Los Angeles Clippers
New Orleans Pelicans
MVP: Blake Griffin set the tone early, and carried L.A.’s offense every time New Orleans got close. He even showed his range by draining two three-pointers. He finished with 21 points, 10 rebounds and 5 assists in just 32 minutes of play.
LVP: Jason Smith looked completely outmatched against L.A.’s bigs, as he finished with just two points and a team-low minus-14. Smith always gives full effort, but tonight he was simply overwhelmed by the athleticism of Griffin and DeAndre Jordan.
That was … the deciding factor: The Clippers took 36 free throws, while the Pelicans only shot 20. Los Angeles was the more aggressive team all night long, and the Pelicans bailed the Clippers out by fouling them on several jump shots, including two from beyond the arc.
– Michael McNamara
Tweet(s) of the Night
Biggest smile I've ever seen on Eric Gordon's face is when he just encountered Ralph Lawler outside the visitors' locker room at Staples.
— Kevin Arnovitz (@kevinarnovitz) December 19, 2013
— Dj Dense (@DJDENSE) December 19, 2013
Defensive Rating Update
Despite holding the Pelicans to 95 points and actually improving their defensive rating from 100.6 to 100.5, the Clippers dropped from seventh to eighth in the rankings.
The Depth Charge
|Byron Mullens, C||DNP COACH’S DECISION|
|Ryan Hollins, C||3||0-1||0-0||0-0||0||1||1||0||0||0||0||0||-1||0|
|Antawn Jamison, PF||DNP COACH’S DECISION|
ClipperBlog Live’s Best Moment
Fred runs a solo show since Jovan, Andrew and Jordan couldn’t conquer Staples Centers’ spotty wifi connection. Enjoy.
Check Your Messages
Jackson Won’t Just Help On The Wing
With J.J. Redick down, Jared Dudley slumping, and Willie Green still Willie Green, Stephen Jackson was signed to bolster the depth on the wing … right?
Maybe not. The Clippers’ bench squad played almost entirely four-out tonight, with Jackson as the power forward as the offense revolved around three-point shooting and DeAndre Jordan pick-and-rolls. As rusty as Jackson is, it’s a scheme that actually brings some offensive potency to the second unit. And maybe even more importantly, it takes the dreadful defense of Byron Mullens off the floor.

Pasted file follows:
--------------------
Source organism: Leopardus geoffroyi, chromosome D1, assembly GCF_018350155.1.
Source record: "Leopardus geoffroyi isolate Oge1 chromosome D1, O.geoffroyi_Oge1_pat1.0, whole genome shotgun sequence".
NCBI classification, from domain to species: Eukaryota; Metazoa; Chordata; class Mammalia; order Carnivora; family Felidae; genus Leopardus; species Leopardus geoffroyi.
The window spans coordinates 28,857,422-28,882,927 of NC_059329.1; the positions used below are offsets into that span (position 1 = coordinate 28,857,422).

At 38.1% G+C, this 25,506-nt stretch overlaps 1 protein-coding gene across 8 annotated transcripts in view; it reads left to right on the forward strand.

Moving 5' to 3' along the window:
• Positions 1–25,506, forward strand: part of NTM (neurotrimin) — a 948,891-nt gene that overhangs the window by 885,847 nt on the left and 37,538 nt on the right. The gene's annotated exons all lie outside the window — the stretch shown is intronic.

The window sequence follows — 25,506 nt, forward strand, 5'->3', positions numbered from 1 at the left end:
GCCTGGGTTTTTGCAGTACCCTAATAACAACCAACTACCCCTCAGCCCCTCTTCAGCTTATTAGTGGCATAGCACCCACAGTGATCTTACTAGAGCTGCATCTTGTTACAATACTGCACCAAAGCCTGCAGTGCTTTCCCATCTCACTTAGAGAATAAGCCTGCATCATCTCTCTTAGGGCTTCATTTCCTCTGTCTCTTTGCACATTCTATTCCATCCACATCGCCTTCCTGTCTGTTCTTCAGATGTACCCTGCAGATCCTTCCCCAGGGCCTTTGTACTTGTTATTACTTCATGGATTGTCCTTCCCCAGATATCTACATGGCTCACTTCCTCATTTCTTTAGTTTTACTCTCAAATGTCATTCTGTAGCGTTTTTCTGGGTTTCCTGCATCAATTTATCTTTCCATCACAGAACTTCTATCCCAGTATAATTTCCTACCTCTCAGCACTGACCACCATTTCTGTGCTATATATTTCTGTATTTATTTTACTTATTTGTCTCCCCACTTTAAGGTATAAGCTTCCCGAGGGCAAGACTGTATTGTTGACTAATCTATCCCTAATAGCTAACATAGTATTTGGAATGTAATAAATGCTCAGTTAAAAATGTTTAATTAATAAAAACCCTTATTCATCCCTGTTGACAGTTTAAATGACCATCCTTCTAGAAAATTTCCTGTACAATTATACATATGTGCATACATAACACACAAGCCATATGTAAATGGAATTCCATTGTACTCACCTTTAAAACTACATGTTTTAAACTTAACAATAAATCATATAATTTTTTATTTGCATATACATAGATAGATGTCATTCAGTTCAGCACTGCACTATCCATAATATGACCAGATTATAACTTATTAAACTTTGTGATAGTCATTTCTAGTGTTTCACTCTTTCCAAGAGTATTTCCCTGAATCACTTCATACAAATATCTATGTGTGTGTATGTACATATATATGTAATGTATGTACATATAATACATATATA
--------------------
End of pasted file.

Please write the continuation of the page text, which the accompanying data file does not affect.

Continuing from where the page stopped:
– Jacob Frankel
Among Western Conference teams, the Clippers have the best record against the West (12-3) and the most losses against the East (six). This makes absolutely no sense.
– Jovan Buha
Double Your Pleasure, Double Your Timeout
Coaching staffs congregate at mid-court at the start of every timeout. Whether this is to compensate for commercial breaks or just because coaches like to chat Gossip Girl a bit first, I don’t know. What I do know is that Tyronn Lue, for whatever reason, does not qualify for such mid Kurt dalliances. Instead, Lue is on the bench and in the players’ faces, pointing out mistakes and areas to focus on.
For a team still working out the kinks, extra coaching time is invaluable.
– Andrew Han
This was the first time that Blake Griffin has hit multiple three-pointers in a game, which is fun only because the degree of difficulty for Blake to do something he hasn’t already done is exceptionally high.